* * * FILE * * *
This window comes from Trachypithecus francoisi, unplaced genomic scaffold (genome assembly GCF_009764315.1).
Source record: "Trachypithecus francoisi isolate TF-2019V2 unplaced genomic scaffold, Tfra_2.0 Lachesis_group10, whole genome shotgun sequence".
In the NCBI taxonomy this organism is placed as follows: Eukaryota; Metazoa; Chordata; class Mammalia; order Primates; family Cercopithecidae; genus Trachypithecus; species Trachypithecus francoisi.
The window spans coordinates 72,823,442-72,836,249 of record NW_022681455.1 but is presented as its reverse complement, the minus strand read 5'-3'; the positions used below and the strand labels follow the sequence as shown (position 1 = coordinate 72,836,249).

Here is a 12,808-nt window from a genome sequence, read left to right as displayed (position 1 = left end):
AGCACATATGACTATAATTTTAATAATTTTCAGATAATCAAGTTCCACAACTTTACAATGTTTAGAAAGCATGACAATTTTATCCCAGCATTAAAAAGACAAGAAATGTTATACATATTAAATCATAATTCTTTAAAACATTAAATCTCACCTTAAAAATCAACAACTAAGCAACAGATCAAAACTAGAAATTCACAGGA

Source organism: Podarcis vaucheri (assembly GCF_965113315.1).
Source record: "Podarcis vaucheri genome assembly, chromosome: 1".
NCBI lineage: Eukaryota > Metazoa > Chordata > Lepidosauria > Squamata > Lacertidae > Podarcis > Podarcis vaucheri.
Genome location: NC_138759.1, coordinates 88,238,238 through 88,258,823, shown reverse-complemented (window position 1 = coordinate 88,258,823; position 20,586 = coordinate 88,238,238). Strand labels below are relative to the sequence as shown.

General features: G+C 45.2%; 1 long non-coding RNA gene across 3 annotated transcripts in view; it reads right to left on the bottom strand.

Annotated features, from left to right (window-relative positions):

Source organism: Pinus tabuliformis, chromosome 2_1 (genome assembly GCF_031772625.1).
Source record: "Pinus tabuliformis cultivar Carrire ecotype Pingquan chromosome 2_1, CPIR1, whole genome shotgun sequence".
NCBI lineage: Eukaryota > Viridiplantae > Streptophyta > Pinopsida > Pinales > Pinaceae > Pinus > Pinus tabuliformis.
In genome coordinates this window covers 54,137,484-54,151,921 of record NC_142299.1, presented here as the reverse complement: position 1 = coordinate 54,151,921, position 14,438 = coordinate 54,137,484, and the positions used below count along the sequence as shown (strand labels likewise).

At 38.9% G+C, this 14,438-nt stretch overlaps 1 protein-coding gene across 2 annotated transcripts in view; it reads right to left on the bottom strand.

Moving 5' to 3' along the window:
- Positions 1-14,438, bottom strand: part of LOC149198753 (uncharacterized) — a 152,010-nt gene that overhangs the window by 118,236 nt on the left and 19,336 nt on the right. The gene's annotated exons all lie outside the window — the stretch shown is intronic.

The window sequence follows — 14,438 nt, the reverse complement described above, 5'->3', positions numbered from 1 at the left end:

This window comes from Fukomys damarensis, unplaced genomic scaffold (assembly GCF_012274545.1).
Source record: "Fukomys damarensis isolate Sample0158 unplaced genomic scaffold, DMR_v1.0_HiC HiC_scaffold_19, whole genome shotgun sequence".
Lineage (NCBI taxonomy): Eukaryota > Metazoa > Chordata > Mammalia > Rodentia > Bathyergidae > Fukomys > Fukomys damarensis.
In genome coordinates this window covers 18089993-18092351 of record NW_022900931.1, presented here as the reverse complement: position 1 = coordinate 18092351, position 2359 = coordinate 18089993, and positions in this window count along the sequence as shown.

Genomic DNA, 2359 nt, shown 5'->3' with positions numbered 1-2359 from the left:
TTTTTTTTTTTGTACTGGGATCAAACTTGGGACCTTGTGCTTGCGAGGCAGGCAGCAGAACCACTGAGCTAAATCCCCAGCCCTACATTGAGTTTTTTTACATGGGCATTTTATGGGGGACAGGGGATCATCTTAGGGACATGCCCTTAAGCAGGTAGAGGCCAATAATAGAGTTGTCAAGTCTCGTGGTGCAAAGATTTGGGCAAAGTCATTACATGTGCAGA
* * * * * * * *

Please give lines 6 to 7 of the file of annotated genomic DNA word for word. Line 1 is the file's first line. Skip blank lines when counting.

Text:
AGCACATATGACTATAATTTTAATAATTTTCAGATAATCAAGTTCCACAACTTTACAATGTTTAGAAAGCATGACAATTTTATCCCAGCATTAAAAAGACAAGAAATGTTATACATATTAAATCATAATTCTTTAAAACATTAAATCTCACCTTAAAAATCAACAACTAAGCAACAGATCAAAACTAGAAATTCACAGGA

Source organism: Podarcis vaucheri (assembly GCF_965113315.1).